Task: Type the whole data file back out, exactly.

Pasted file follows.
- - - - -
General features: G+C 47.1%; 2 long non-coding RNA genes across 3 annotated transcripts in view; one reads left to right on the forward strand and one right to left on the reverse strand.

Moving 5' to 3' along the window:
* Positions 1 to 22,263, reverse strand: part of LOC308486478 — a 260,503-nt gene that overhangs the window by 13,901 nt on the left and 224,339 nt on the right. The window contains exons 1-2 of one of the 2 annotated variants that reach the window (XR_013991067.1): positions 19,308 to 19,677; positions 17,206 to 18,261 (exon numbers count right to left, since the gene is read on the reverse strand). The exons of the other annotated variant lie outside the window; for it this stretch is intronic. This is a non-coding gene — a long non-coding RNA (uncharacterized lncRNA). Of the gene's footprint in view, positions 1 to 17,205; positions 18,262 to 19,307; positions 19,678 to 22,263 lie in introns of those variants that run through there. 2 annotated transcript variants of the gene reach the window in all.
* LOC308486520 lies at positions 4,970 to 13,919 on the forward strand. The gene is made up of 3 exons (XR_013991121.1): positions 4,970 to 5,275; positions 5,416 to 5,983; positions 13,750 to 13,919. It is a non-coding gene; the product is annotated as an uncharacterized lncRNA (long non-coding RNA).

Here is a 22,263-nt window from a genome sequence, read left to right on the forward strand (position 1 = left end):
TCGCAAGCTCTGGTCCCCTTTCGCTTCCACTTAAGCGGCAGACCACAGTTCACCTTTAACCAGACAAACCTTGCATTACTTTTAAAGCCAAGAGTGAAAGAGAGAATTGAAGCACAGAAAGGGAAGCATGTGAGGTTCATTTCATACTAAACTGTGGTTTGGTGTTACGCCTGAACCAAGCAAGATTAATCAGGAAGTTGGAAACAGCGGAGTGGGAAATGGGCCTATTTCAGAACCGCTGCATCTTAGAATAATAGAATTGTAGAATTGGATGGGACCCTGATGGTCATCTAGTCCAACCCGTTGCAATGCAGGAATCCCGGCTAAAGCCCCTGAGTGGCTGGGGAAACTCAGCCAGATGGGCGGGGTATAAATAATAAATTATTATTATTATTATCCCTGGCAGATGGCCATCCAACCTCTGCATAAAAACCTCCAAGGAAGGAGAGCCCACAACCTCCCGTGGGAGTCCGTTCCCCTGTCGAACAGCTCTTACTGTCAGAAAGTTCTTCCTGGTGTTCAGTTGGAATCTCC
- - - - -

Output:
General features: G+C 47.1%; 2 long non-coding RNA genes across 3 annotated transcripts in view; one reads left to right on the forward strand and one right to left on the reverse strand.

Moving 5' to 3' along the window:
* Positions 1 to 22,263, reverse strand: part of LOC308486478 — a 260,503-nt gene that overhangs the window by 13,901 nt on the left and 224,339 nt on the right. The window contains exons 1-2 of one of the 2 annotated variants that reach the window (XR_013991067.1): positions 19,308 to 19,677; positions 17,206 to 18,261 (exon numbers count right to left, since the gene is read on the reverse strand). The exons of the other annotated variant lie outside the window; for it this stretch is intronic. This is a non-coding gene — a long non-coding RNA (uncharacterized lncRNA). Of the gene's footprint in view, positions 1 to 17,205; positions 18,262 to 19,307; positions 19,678 to 22,263 lie in introns of those variants that run through there. 2 annotated transcript variants of the gene reach the window in all.
* LOC308486520 lies at positions 4,970 to 13,919 on the forward strand. The gene is made up of 3 exons (XR_013991121.1): positions 4,970 to 5,275; positions 5,416 to 5,983; positions 13,750 to 13,919. It is a non-coding gene; the product is annotated as an uncharacterized lncRNA (long non-coding RNA).

Here is a 22,263-nt window from a genome sequence, read left to right on the forward strand (position 1 = left end):
TCGCAAGCTCTGGTCCCCTTTCGCTTCCACTTAAGCGGCAGACCACAGTTCACCTTTAACCAGACAAACCTTGCATTACTTTTAAAGCCAAGAGTGAAAGAGAGAATTGAAGCACAGAAAGGGAAGCATGTGAGGTTCATTTCATACTAAACTGTGGTTTGGTGTTACGCCTGAACCAAGCAAGATTAATCAGGAAGTTGGAAACAGCGGAGTGGGAAATGGGCCTATTTCAGAACCGCTGCATCTTAGAATAATAGAATTGTAGAATTGGATGGGACCCTGATGGTCATCTAGTCCAACCCGTTGCAATGCAGGAATCCCGGCTAAAGCCCCTGAGTGGCTGGGGAAACTCAGCCAGATGGGCGGGGTATAAATAATAAATTATTATTATTATTATCCCTGGCAGATGGCCATCCAACCTCTGCATAAAAACCTCCAAGGAAGGAGAGCCCACAACCTCCCGTGGGAGTCCGTTCCCCTGTCGAACAGCTCTTACTGTCAGAAAGTTCTTCCTGGTGTTCAGTTGGAATCTCC